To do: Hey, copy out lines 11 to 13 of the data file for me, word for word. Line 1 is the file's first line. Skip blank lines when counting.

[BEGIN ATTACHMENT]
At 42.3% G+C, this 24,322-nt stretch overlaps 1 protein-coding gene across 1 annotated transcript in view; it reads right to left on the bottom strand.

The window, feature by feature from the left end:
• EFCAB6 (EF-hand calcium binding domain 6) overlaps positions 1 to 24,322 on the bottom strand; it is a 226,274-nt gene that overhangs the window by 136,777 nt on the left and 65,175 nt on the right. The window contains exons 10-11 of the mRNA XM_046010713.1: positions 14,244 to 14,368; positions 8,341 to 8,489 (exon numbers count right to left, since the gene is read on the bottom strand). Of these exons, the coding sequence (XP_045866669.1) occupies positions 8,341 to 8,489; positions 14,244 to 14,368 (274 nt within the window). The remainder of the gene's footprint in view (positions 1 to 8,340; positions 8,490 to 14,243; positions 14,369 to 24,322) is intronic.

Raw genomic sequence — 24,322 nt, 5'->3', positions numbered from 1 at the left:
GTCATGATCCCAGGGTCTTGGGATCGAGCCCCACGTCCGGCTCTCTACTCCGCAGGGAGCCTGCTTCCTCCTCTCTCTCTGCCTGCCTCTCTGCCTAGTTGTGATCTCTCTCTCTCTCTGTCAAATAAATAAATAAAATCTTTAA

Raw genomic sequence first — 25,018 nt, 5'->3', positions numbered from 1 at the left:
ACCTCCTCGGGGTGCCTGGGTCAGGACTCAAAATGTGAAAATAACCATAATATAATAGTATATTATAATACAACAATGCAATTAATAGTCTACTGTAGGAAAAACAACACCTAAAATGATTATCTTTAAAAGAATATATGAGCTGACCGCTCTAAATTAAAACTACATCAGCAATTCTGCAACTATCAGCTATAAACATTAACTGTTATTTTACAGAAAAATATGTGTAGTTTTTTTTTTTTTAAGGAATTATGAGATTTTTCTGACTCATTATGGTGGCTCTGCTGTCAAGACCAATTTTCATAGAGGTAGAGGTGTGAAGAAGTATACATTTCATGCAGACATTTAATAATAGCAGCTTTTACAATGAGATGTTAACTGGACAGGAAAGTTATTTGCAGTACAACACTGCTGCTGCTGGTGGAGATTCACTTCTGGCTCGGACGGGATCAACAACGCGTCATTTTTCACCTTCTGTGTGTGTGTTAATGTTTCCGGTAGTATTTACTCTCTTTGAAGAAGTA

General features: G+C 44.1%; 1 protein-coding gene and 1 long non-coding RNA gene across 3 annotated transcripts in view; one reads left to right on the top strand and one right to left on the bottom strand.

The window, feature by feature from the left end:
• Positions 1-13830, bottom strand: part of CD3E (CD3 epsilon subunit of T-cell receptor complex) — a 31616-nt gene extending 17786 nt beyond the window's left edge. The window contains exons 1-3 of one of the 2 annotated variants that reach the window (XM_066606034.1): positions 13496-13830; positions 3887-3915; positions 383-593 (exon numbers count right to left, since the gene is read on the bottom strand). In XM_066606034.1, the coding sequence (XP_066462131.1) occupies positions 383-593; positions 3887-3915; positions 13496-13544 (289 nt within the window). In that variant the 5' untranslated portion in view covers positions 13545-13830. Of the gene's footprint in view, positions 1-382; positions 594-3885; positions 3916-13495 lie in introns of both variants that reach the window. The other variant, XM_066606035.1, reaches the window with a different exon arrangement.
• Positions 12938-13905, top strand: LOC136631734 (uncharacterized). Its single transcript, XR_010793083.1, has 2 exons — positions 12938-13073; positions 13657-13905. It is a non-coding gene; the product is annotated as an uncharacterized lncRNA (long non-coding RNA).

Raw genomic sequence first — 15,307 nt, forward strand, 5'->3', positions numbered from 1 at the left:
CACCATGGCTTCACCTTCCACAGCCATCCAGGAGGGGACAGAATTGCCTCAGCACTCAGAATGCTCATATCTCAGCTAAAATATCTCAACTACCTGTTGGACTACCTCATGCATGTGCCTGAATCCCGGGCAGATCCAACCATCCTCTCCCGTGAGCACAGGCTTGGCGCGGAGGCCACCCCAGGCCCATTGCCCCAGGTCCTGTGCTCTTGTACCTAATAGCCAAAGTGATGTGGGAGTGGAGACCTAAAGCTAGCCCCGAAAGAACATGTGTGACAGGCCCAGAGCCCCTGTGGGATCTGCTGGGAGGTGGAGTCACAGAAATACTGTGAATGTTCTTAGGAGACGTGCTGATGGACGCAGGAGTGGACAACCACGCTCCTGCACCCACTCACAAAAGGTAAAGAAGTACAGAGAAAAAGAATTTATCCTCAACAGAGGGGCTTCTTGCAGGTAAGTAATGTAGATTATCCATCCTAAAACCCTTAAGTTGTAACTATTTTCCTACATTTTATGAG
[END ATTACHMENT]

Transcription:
• Positions 12938-13905, top strand: LOC136631734 (uncharacterized). Its single transcript, XR_010793083.1, has 2 exons — positions 12938-13073; positions 13657-13905. It is a non-coding gene; the product is annotated as an uncharacterized lncRNA (long non-coding RNA).

Raw genomic sequence first — 15,307 nt, forward strand, 5'->3', positions numbered from 1 at the left:
CACCATGGCTTCACCTTCCACAGCCATCCAGGAGGGGACAGAATTGCCTCAGCACTCAGAATGCTCATATCTCAGCTAAAATATCTCAACTACCTGTTGGACTACCTCATGCATGTGCCTGAATCCCGGGCAGATCCAACCATCCTCTCCCGTGAGCACAGGCTTGGCGCGGAGGCCACCCCAGGCCCATTGCCCCAGGTCCTGTGCTCTTGTACCTAATAGCCAAAGTGATGTGGGAGTGGAGACCTAAAGCTAGCCCCGAAAGAACATGTGTGACAGGCCCAGAGCCCCTGTGGGATCTGCTGGGAGGTGGAGTCACAGAAATACTGTGAATGTTCTTAGGAGACGTGCTGATGGACGCAGGAGTGGACAACCACGCTCCTGCACCCACTCACAAAAGGTAAAGAAGTACAGAGAAAAAGAATTTATCCTCAACAGAGGGGCTTCTTGCAGGTAAGTAATGTAGATTATCCATCCTAAAACCCTTAAGTTGTAACTATTTTCCTACATTTTATGAG